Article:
Common Law Marriage, Labor Supply, and Time Use: A Partial Explanation for Gender Convergence in Labor Supply: We thank the editors, two anonymous referees, and participants at an IZA workshop on gender convergence for helpful suggestions
In: Gender Convergence in the Labor Market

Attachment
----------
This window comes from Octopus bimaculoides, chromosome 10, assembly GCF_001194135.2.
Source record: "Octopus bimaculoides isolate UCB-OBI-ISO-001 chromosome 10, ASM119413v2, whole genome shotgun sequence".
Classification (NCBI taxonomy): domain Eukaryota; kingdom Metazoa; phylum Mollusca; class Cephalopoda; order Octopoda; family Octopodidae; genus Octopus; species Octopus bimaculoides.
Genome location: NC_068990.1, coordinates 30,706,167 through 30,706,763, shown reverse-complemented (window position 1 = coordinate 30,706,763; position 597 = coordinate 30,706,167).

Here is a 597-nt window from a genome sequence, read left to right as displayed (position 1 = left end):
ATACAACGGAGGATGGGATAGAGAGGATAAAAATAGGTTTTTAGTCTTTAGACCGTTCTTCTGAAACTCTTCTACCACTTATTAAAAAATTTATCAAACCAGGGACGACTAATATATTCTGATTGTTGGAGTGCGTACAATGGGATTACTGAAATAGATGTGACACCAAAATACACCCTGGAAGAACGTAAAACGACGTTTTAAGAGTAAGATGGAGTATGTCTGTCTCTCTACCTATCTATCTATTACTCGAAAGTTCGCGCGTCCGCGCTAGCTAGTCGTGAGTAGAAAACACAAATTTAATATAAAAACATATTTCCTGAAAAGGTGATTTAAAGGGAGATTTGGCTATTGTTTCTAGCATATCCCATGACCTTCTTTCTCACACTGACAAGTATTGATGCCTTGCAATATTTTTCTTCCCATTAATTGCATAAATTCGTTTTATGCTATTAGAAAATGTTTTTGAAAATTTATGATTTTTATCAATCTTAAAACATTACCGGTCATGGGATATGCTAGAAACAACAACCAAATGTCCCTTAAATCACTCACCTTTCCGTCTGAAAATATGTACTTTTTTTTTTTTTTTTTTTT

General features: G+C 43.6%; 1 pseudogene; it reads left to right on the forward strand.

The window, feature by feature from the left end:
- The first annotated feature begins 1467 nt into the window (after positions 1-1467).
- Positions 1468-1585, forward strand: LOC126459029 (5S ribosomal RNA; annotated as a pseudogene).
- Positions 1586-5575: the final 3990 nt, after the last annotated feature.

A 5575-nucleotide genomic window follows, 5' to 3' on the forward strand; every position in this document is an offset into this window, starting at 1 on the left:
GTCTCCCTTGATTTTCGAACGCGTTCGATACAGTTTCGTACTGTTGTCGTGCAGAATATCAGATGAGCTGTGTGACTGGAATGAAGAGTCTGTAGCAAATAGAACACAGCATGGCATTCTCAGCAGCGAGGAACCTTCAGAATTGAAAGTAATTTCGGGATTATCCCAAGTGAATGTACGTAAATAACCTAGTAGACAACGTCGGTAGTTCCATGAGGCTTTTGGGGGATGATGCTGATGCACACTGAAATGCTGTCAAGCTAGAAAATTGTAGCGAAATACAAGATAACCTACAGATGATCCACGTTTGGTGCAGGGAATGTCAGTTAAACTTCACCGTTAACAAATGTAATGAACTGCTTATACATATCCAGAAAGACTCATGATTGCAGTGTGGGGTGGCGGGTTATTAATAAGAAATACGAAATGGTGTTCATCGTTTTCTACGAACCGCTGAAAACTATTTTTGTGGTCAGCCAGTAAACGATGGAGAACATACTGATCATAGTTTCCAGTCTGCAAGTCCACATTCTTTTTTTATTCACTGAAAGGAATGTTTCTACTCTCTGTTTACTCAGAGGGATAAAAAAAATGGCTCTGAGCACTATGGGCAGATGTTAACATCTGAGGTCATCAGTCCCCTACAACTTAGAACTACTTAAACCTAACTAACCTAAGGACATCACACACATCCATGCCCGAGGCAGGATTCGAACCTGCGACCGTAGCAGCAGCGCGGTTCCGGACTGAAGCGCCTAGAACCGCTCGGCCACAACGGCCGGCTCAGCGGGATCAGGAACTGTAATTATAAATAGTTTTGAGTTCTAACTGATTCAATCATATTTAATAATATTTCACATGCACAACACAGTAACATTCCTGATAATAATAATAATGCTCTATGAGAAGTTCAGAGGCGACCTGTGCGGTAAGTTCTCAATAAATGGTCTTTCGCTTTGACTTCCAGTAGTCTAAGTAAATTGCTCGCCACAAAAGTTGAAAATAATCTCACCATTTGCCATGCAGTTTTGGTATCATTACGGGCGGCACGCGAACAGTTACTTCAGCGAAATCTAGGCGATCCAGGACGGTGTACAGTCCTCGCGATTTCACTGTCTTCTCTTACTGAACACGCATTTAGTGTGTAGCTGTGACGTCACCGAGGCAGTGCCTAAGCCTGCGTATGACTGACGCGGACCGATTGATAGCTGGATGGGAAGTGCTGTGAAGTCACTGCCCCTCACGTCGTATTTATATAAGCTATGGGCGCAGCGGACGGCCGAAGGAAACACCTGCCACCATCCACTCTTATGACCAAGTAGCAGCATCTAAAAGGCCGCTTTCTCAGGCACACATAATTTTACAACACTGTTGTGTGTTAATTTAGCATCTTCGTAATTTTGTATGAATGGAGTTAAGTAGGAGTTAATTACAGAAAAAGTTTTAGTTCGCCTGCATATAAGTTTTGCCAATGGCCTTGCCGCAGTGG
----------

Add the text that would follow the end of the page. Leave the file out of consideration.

Abstract Using micro data from CPS for the period 1995–2011 we investigate effects of Common Law Marriage (CLM) on labor outcomes and using the ATUS for the period 2003–2011 we study its effects on household production and leisure. Identification of CLM effects arises through cross-state variation and variation over time, as three states abolished CLM over the period examined in the CPS data. Labor supply effects of CLM availability are negative for married women: for instance, weekly hours of work are reduced by 1–2 hours. In addition, some CLM effects on married men’s labor supply are positive. Consequently, the abolition of CLM in some states helps explain the convergence of men and women’s labor supply. Negative CLM effects on married women’s labor supply are limited to white, Hispanic, college-educated women, and women with children. There is little evidence of effects of CLM on leisure and household production. A conceptual framework based on the concept of Work-In-Household, marriage market analysis, and the assumption of traditional gender roles helps explain gender differentials in the effects of CLM on labor supply and why these effects are larger for white and college-educated women.
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